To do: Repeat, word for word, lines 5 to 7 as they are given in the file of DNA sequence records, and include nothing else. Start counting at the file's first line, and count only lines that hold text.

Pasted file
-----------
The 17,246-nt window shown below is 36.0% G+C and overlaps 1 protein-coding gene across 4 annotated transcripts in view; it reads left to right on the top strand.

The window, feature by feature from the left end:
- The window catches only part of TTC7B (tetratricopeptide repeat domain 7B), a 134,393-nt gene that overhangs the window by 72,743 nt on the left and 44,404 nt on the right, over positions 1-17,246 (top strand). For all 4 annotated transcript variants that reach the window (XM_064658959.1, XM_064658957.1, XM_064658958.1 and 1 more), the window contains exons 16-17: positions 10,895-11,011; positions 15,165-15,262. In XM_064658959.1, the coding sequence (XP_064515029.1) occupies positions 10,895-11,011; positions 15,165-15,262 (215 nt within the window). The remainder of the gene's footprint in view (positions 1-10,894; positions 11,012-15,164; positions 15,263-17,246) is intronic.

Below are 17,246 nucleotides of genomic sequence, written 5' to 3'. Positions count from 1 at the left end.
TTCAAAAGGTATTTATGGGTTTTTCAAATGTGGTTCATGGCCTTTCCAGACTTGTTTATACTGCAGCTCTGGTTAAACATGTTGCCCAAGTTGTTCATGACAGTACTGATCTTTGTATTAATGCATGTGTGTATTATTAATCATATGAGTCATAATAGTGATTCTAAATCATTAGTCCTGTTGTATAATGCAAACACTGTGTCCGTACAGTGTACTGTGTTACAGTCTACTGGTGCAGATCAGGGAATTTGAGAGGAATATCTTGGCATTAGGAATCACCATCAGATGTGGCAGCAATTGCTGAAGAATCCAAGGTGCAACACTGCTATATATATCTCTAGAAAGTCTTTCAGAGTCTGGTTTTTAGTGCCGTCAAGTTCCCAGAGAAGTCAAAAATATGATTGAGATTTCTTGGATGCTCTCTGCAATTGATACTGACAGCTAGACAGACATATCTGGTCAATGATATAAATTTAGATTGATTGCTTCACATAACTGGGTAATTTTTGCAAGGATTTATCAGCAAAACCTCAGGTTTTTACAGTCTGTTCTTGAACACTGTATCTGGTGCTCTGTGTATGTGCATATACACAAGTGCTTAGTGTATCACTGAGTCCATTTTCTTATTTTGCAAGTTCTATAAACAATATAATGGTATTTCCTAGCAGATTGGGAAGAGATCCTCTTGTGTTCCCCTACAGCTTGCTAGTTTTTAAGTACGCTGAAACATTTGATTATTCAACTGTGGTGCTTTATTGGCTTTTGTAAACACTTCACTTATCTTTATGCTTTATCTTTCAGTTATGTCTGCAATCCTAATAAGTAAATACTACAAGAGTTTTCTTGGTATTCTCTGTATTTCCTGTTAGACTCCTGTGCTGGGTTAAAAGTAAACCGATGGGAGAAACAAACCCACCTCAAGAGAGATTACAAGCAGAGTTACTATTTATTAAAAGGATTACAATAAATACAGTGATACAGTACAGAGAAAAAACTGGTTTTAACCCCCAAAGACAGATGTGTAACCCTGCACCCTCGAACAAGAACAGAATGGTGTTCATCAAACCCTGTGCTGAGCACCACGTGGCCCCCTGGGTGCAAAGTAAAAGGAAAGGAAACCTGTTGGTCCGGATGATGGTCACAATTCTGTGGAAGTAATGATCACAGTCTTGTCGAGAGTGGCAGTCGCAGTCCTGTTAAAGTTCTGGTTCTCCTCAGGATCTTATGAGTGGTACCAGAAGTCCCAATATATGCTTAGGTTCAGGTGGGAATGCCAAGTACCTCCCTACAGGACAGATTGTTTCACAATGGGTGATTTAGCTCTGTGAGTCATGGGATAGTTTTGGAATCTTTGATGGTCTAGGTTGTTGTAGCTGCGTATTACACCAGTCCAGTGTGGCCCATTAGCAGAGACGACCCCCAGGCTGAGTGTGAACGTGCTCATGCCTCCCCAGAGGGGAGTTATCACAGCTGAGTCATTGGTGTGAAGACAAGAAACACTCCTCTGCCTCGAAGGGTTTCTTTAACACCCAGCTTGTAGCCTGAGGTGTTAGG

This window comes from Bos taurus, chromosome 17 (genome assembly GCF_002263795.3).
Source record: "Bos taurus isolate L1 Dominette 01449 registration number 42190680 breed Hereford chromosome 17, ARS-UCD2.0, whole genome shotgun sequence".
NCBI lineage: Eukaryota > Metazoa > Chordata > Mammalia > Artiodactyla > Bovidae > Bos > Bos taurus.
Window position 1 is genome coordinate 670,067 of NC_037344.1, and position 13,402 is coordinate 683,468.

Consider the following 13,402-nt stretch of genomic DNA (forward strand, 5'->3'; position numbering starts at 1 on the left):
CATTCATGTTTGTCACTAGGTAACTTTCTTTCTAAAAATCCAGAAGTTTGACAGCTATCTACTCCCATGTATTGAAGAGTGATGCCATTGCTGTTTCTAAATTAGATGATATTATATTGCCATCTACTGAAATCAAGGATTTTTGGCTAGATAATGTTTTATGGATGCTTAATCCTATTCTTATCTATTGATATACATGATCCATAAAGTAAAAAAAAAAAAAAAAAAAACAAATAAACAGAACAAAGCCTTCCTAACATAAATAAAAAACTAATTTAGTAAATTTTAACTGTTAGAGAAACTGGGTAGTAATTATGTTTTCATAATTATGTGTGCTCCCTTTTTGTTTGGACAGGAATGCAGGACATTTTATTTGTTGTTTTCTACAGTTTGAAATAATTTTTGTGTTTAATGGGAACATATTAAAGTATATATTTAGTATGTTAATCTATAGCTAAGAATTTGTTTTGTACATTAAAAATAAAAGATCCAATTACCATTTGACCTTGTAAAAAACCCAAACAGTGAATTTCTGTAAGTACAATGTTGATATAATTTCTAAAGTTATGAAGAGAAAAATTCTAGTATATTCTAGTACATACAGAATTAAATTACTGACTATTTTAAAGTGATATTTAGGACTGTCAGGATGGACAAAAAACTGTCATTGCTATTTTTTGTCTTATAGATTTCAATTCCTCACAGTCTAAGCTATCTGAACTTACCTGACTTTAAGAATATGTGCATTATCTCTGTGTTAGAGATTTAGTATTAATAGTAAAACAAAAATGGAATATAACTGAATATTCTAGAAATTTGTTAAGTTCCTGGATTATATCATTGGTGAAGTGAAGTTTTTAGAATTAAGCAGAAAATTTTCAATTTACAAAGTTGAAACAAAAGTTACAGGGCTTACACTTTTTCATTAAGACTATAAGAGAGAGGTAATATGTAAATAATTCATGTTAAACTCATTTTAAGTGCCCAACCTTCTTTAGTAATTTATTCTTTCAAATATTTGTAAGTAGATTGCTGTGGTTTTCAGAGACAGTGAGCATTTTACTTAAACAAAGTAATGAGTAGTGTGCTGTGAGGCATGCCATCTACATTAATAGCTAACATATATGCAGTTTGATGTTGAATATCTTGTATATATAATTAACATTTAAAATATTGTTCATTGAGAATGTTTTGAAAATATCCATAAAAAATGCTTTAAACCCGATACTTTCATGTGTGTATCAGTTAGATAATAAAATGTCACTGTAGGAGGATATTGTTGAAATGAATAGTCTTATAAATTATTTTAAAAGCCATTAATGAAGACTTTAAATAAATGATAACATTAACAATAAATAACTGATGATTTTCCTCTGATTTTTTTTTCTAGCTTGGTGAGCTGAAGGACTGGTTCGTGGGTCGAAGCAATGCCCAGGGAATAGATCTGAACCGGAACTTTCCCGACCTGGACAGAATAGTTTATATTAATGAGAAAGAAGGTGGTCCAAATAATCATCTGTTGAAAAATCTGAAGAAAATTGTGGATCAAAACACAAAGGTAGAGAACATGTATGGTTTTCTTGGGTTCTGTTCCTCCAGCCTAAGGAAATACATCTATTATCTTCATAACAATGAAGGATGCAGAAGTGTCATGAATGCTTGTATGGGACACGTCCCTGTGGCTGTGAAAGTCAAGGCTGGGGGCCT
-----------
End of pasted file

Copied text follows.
TTCAAAAGGTATTTATGGGTTTTTCAAATGTGGTTCATGGCCTTTCCAGACTTGTTTATACTGCAGCTCTGGTTAAACATGTTGCCCAAGTTGTTCATGACAGTACTGATCTTTGTATTAATGCATGTGTGTATTATTAATCATATGAGTCATAATAGTGATTCTAAATCATTAGTCCTGTTGTATAATGCAAACACTGTGTCCGTACAGTGTACTGTGTTACAGTCTACTGGTGCAGATCAGGGAATTTGAGAGGAATATCTTGGCATTAGGAATCACCATCAGATGTGGCAGCAATTGCTGAAGAATCCAAGGTGCAACACTGCTATATATATCTCTAGAAAGTCTTTCAGAGTCTGGTTTTTAGTGCCGTCAAGTTCCCAGAGAAGTCAAAAATATGATTGAGATTTCTTGGATGCTCTCTGCAATTGATACTGACAGCTAGACAGACATATCTGGTCAATGATATAAATTTAGATTGATTGCTTCACATAACTGGGTAATTTTTGCAAGGATTTATCAGCAAAACCTCAGGTTTTTACAGTCTGTTCTTGAACACTGTATCTGGTGCTCTGTGTATGTGCATATACACAAGTGCTTAGTGTATCACTGAGTCCATTTTCTTATTTTGCAAGTTCTATAAACAATATAATGGTATTTCCTAGCAGATTGGGAAGAGATCCTCTTGTGTTCCCCTACAGCTTGCTAGTTTTTAAGTACGCTGAAACATTTGATTATTCAACTGTGGTGCTTTATTGGCTTTTGTAAACACTTCACTTATCTTTATGCTTTATCTTTCAGTTATGTCTGCAATCCTAATAAGTAAATACTACAAGAGTTTTCTTGGTATTCTCTGTATTTCCTGTTAGACTCCTGTGCTGGGTTAAAAGTAAACCGATGGGAGAAACAAACCCACCTCAAGAGAGATTACAAGCAGAGTTACTATTTATTAAAAGGATTACAATAAATACAGTGATACAGTACAGAGAAAAAACTGGTTTTAACCCCCAAAGACAGATGTGTAACCCTGCACCCTCGAACAAGAACAGAATGGTGTTCATCAAACCCTGTGCTGAGCACCACGTGGCCCCCTGGGTGCAAAGTAAAAGGAAAGGAAACCTGTTGGTCCGGATGATGGTCACAATTCTGTGGAAGTAATGATCACAGTCTTGTCGAGAGTGGCAGTCGCAGTCCTGTTAAAGTTCTGGTTCTCCTCAGGATCTTATGAGTGGTACCAGAAGTCCCAATATATGCTTAGGTTCAGGTGGGAATGCCAAGTACCTCCCTACAGGACAGATTGTTTCACAATGGGTGATTTAGCTCTGTGAGTCATGGGATAGTTTTGGAATCTTTGATGGTCTAGGTTGTTGTAGCTGCGTATTACACCAGTCCAGTGTGGCCCATTAGCAGAGACGACCCCCAGGCTGAGTGTGAACGTGCTCATGCCTCCCCAGAGGGGAGTTATCACAGCTGAGTCATTGGTGTGAAGACAAGAAACACTCCTCTGCCTCGAAGGGTTTCTTTAACACCCAGCTTGTAGCCTGAGGTGTTAGG

This window comes from Bos taurus, chromosome 17 (genome assembly GCF_002263795.3).
Source record: "Bos taurus isolate L1 Dominette 01449 registration number 42190680 breed Hereford chromosome 17, ARS-UCD2.0, whole genome shotgun sequence".